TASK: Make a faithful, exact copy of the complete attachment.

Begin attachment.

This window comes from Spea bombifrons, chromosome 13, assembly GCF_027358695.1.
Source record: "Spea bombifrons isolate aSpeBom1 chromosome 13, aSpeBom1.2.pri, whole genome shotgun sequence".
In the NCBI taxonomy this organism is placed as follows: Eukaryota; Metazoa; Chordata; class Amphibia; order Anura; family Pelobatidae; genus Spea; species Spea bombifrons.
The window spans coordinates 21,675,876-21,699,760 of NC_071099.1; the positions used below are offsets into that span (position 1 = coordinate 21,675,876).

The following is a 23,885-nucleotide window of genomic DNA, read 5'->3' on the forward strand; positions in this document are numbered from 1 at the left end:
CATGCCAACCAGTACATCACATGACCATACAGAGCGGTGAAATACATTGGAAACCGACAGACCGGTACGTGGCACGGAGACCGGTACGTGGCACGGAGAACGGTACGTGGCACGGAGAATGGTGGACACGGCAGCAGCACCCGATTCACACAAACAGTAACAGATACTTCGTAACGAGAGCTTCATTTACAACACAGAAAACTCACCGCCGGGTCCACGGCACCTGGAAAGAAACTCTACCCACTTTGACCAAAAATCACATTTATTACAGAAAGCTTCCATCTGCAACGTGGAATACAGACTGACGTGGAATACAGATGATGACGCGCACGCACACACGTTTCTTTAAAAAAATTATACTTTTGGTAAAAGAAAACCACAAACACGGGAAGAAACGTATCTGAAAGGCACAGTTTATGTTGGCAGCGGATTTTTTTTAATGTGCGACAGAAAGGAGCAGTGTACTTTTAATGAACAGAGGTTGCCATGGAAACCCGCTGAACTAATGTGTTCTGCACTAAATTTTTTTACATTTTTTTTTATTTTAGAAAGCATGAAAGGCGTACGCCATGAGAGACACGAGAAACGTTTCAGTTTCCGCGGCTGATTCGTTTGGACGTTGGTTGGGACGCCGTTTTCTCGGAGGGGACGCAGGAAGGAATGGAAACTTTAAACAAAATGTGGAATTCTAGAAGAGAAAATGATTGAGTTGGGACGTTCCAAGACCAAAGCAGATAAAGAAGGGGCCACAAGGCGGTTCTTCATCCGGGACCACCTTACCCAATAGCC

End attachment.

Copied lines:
This window comes from Spea bombifrons, chromosome 13, assembly GCF_027358695.1.
Source record: "Spea bombifrons isolate aSpeBom1 chromosome 13, aSpeBom1.2.pri, whole genome shotgun sequence".
In the NCBI taxonomy this organism is placed as follows: Eukaryota; Metazoa; Chordata; class Amphibia; order Anura; family Pelobatidae; genus Spea; species Spea bombifrons.
The window spans coordinates 21,675,876-21,699,760 of NC_071099.1; the positions used below are offsets into that span (position 1 = coordinate 21,675,876).

The following is a 23,885-nucleotide window of genomic DNA, read 5'->3' on the forward strand; positions in this document are numbered from 1 at the left end:
CATGCCAACCAGTACATCACATGACCATACAGAGCGGTGAAATACATTGGAAACCGACAGACCGGTACGTGGCACGGAGACCGGTACGTGGCACGGAGAACGGTACGTGGCACGGAGAATGGTGGACACGGCAGCAGCACCCGATTCACACAAACAGTAACAGATACTTCGTAACGAGAGCTTCATTTACAACACAGAAAACTCACCGCCGGGTCCACGGCACCTGGAAAGAAACTCTACCCACTTTGACCAAAAATCACATTTATTACAGAAAGCTTCCATCTGCAACGTGGAATACAGACTGACGTGGAATACAGATGATGACGCGCACGCACACACGTTTCTTTAAAAAAATTATACTTTTGGTAAAAGAAAACCACAAACACGGGAAGAAACGTATCTGAAAGGCACAGTTTATGTTGGCAGCGGATTTTTTTTAATGTGCGACAGAAAGGAGCAGTGTACTTTTAATGAACAGAGGTTGCCATGGAAACCCGCTGAACTAATGTGTTCTGCACTAAATTTTTTTACATTTTTTTTTATTTTAGAAAGCATGAAAGGCGTACGCCATGAGAGACACGAGAAACGTTTCAGTTTCCGCGGCTGATTCGTTTGGACGTTGGTTGGGACGCCGTTTTCTCGGAGGGGACGCAGGAAGGAATGGAAACTTTAAACAAAATGTGGAATTCTAGAAGAGAAAATGATTGAGTTGGGACGTTCCAAGACCAAAGCAGATAAAGAAGGGGCCACAAGGCGGTTCTTCATCCGGGACCACCTTACCCAATAGCC